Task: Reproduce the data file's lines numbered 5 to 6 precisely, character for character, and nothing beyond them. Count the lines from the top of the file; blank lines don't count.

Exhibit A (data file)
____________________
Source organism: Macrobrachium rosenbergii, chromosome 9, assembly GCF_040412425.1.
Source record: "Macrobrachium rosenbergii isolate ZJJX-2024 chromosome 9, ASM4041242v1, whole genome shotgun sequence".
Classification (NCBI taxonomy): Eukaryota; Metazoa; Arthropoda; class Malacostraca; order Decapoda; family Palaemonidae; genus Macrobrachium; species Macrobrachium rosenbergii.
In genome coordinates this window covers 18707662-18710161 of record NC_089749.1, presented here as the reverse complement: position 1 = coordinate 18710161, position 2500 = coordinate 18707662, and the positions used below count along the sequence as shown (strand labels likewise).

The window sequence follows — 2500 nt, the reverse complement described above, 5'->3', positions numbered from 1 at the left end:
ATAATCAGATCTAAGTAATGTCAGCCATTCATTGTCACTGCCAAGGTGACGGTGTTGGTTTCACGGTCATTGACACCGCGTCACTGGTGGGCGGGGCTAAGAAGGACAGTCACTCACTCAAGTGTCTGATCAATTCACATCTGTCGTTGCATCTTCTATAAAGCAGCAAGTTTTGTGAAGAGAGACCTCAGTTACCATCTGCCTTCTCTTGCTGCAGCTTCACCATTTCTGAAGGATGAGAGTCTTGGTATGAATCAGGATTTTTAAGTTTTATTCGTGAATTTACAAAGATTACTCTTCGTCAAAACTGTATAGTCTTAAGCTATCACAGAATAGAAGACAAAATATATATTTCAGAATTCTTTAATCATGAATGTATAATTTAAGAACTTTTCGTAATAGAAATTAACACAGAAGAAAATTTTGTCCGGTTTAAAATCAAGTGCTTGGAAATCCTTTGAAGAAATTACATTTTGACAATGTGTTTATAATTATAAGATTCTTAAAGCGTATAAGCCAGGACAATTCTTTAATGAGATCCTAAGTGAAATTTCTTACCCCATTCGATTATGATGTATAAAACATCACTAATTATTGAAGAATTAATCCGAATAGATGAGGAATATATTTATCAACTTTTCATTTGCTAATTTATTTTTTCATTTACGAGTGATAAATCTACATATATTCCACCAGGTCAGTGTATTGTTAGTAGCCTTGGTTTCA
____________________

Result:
The window sequence follows — 2500 nt, the reverse complement described above, 5'->3', positions numbered from 1 at the left end:
ATAATCAGATCTAAGTAATGTCAGCCATTCATTGTCACTGCCAAGGTGACGGTGTTGGTTTCACGGTCATTGACACCGCGTCACTGGTGGGCGGGGCTAAGAAGGACAGTCACTCACTCAAGTGTCTGATCAATTCACATCTGTCGTTGCATCTTCTATAAAGCAGCAAGTTTTGTGAAGAGAGACCTCAGTTACCATCTGCCTTCTCTTGCTGCAGCTTCACCATTTCTGAAGGATGAGAGTCTTGGTATGAATCAGGATTTTTAAGTTTTATTCGTGAATTTACAAAGATTACTCTTCGTCAAAACTGTATAGTCTTAAGCTATCACAGAATAGAAGACAAAATATATATTTCAGAATTCTTTAATCATGAATGTATAATTTAAGAACTTTTCGTAATAGAAATTAACACAGAAGAAAATTTTGTCCGGTTTAAAATCAAGTGCTTGGAAATCCTTTGAAGAAATTACATTTTGACAATGTGTTTATAATTATAAGATTCTTAAAGCGTATAAGCCAGGACAATTCTTTAATGAGATCCTAAGTGAAATTTCTTACCCCATTCGATTATGATGTATAAAACATCACTAATTATTGAAGAATTAATCCGAATAGATGAGGAATATATTTATCAACTTTTCATTTGCTAATTTATTTTTTCATTTACGAGTGATAAATCTACATATATTCCACCAGGTCAGTGTATTGTTAGTAGCCTTGGTTTCA